Texas regents: ‘The Eyes of Texas is, and will remain, the official school song’
Not that I actually care what the official school song is, but I am getting tired of a minority determining what shall be or not for the rest of us. In this case a mediocre (2-2) Longhorns football team.
There were five there in Austin Saturday night: one AK and four AR-15s.
Yeah, open carry and all that. If these
characters clowns want a war, they’re gonna die in one. The AK already has.
Originally, the date (June 19) celebrated the 1865 arrival in Galveston of news of the Emancipation Proclamation, President Lincoln’s then more than 2-year-old executive order freeing the slaves of the Confederacy.
Gradually the date came to be celebrated elsewhere as well and take on a broader meaning. In Texas, it became a state holiday in 1980. In Austin, it has long been commemorated by a (generally) peaceful march/parade of some kind. Hope it’s peaceful this year. It likely won’t be elsewhere.
UPDATE: An alternative view of “the high holy day of anti-white hatred.”
MORE: A San Francisco Juneteenth mob toppled statues of Francis Scott Key, author of the anthem those NFL players kneel to, and Ulysses S. Grant. Grant? Savior of the Union and Emancipation? Brilliant.
Our long-ago, two-term governor and two term only-because-of-wars-president denies (retracts?) NYSlimes report that he won’t be voting for Trump 2020. Completely made-up doesn’t seem likely even for the Slimes.
So maybe this is one of those do-it, then apologize, do-it, then apologize, games. Getting a two-fer on publicity. With the Bushes, you never know.
UPDATE: Texas Land Commissioner George P. Bush (son of Jeb) will vote for Trump because “he’s the only thing standing between America and socialism.”
Old line from an old radio and later TV show of my youth, The Lone Ranger. Except his mask was only around his eyes. Our masks will cover nose and mouth. Coming soon to a town near you—already in Laredo.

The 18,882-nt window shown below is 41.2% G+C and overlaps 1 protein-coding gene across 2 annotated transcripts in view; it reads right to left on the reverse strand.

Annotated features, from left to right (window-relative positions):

Our old Army OCS friend Russ Wheat wanted to be buried in Higgins, Texas, on the High Plains, about 800 miles north of Canyon Lake where he spent his retirement years.
So, when he was discovered deceased at home alone by his pastor shortly before Xmas, a local funeral home drove him in his casket to Higgins. There was no autopsy, apparently because there was no sign of foul play and the sheriff learned that Russ was under the care of the VA hospital in San Antonio for multiple maladies, including prostate cancer. He was 81.
The executor of Russ’s estate returned his dozen or so stray dogs to the Wildlife Rescue and Rehabilitation in nearby Kendalia where Russ was a benefactor. One dog was blind in one eye, one had three legs and some were mangy. Russ had shared his one bedroom home with some of them for almost twenty years.
Canyon Lake is a little town near San Antonio catering to retirees. Higgins, near Oklahoma, is a little town barely clinging to life, with a living population of about 400, according to a 2017 article in Texas Monthly. Russ, unmarried and apparently childless, is buried with his parents in the town cemetery, on one of the few hills on the prairie.
Barbara Ellen and I are planning to go in March. We’ll make it a leisurely trip of a few hundred miles a day to see the wildflowers, and Palo Duro Canyon, as well as my friend’s resting place: a High Plains drifter gone to ground at last.
So nice to see (hear, actually, as we don’t have a TV yet at the mini-rancho) the uneven Longhorns beat Tech by a whopping amount (49-24) after a four-game slump.
Now the equally benighted Aggies have to play No.
1 2 LSU. Doubtful they’ll rack up 49 points, much less beat the Tigers. But we shall see. Always hope in Aggieland.
UPDATE: LSU 31, Ags 0 at the half. Ouch! I doubt the Horns could beat them, either.